Euro weakness to continue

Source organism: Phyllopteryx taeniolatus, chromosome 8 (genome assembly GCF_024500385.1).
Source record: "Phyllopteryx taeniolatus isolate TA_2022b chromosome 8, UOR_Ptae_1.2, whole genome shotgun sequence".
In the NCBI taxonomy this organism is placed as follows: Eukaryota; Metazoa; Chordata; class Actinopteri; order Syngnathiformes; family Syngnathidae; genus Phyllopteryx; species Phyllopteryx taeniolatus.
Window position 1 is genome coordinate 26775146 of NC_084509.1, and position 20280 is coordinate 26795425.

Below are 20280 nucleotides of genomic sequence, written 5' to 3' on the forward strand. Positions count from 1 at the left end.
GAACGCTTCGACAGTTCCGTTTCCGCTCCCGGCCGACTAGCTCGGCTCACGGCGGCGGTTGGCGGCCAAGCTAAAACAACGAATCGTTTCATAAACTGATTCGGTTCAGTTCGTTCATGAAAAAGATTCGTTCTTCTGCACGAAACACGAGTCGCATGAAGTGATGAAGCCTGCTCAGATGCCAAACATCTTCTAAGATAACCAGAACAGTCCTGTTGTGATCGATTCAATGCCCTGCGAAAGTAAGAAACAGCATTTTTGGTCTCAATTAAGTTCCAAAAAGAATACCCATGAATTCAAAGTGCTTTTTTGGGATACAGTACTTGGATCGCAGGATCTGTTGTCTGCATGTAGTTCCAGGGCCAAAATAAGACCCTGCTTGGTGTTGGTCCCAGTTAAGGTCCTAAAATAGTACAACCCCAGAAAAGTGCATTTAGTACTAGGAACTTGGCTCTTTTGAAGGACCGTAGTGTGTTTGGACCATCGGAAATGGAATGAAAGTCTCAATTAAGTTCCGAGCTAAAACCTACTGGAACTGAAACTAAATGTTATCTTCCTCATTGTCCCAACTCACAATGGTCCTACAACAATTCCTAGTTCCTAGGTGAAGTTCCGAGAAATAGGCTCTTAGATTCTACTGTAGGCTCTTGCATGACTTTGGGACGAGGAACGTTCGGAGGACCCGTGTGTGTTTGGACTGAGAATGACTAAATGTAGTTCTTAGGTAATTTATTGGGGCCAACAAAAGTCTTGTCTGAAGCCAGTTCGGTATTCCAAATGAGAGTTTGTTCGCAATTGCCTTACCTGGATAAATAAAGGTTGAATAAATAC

One might have thought that at least some of the uncertainty that continues to haunt the Euro might have been dissipated by the news that the UK Government and the EU at last agree on the terms of the UK’s departure from the European Union. That this hasn’t been the case is really reflective of the fact that although UK Prime Minister Theresa May professes to be happy with the deal, the only other party celebrating is the EU. This is because the draft agreement is widely (and correctly) seen as being so pernicious to the interests of the UK that one can hardly imagine such an economic surrender being signed by any nation not under hostile occupation. As such, it is unlikely to progress through Parliament and bring any relief to the common currency. Added to this is the increasing truculence of Italy, who are not minded to alter their budgetary proposals to suit the EU, preferring (in an act of Euro-Blasphemy), to put the interests of their own country first. Until these issues can be resolved the road ahead continues to look rocky for the Euro and we’d expect gentle, but consistent, downward pressure to dominate for the rest of the year at least.

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